In recent years Dr. Mansky has been seeking to overcome one of the big hurdles with lethal mutagenesis: toxic side effects. In November, he and his colleagues reported wiping out H.I.V. in infected cells with a drug called 5-AZC. He chose the drug to test because doctors regularly prescribe it for precancerous blood disorders. Now that Dr. Mansky has demonstrated that an approved drug can cause lethal mutagenesis in H.I.V., he is moving forward with preclinical trials on people.

Other scientists are confident they will be able to find solutions to the other problems with lethal mutagenesis. One way to avoid the risk of cancer, for example, would be to design drugs that interfere only with replicating viruses but not host cells.

To eliminate the threat from evolving viruses, Dr. Wilke, of the University of Texas, advises a swift and brutal attack. “If you hit the virus hard and everything dies out in a couple generations, then everything is fine,” he said.

Lethal mutagenesis would be able to hit viruses even harder, Dr. Wilke argues, if it is part of a one-two punch. He points to studies like one published in November by Estaban Domingo of Autonomous University in Madrid and his colleagues.

Dr. Domingo first treated foot-and-mouth viruses with a drug that slowed their growth. Once the population had shrunk, he and his colleagues then gave the viruses a second drug to set off lethal mutagenesis. The viruses vanished much faster than they did when the scientists used lethal mutagenesis alone.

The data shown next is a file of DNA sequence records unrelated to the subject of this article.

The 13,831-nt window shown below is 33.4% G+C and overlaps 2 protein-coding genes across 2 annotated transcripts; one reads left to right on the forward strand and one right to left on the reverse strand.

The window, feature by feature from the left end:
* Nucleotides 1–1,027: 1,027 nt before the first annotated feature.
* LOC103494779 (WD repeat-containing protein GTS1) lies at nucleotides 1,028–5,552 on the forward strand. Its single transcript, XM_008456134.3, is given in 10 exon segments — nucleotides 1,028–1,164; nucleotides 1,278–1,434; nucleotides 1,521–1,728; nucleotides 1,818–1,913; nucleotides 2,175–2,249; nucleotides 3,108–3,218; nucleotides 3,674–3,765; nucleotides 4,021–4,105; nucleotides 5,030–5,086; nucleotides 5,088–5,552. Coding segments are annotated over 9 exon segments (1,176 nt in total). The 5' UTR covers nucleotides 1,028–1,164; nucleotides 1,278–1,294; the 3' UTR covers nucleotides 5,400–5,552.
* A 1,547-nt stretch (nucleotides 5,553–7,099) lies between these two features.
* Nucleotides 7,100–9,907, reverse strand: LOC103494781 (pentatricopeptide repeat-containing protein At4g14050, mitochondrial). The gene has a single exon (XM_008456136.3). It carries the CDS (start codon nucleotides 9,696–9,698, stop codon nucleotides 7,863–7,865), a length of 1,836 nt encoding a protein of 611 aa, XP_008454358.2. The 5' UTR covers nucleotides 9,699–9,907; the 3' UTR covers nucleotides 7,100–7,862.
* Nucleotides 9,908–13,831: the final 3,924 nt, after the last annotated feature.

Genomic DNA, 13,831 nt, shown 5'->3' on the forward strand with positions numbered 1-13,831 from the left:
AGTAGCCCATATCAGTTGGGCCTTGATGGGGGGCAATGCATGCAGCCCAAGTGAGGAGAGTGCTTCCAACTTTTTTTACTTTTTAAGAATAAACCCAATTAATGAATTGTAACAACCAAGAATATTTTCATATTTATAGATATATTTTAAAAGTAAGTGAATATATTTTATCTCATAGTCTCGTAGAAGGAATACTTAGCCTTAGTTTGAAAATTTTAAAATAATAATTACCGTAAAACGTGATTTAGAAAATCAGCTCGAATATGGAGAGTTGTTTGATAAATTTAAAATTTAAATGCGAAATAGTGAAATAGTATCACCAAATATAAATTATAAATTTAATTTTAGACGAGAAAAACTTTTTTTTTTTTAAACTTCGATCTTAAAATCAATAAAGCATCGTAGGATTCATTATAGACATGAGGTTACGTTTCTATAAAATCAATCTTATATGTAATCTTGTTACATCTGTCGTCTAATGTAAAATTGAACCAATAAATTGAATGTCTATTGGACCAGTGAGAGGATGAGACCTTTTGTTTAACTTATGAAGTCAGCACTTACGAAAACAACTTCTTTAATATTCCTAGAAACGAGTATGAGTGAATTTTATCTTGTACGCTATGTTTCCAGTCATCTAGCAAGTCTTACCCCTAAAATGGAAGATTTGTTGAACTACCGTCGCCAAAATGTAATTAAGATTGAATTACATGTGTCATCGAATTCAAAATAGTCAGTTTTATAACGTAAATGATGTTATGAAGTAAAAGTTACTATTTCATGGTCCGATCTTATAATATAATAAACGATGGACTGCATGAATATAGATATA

For Dr. Domingo, who has been studying mutation rates in viruses for more than three decades, the latest results suggest lethal mutagenesis will become a medical reality — at least someday.

“We’re still really just halfway in the development of all these strategies,” he said. “But I’m hopeful that it can be done.”
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Users who thank TonyDewitt for this post: Definatelyworried 

replied May 1st, 2013
Experienced User
Hello everyone - just curious if people are having flare ups good and bad.

Also I think flare ups are typical of CFS, anyone know if the same is true for htlv, hiv etc?
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replied May 1st, 2013
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Wyoming
CSF is a early symptom of HTLV. I would encourage anyone diagnosed with CSF to rule out HTLV.
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replied May 1st, 2013
Extremely eHealthy
DW,

Absolutely I agree - many people who've posted on Chronic Fatigue forums end up testing positive for HTLV. Ann from the POZ site recommends that everyone receive MULTIPLE tests for Hepatitis, but HTLV & its testing are never mentioned on that site (moronic ignorance).

Best wishes.
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replied May 1st, 2013
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Tony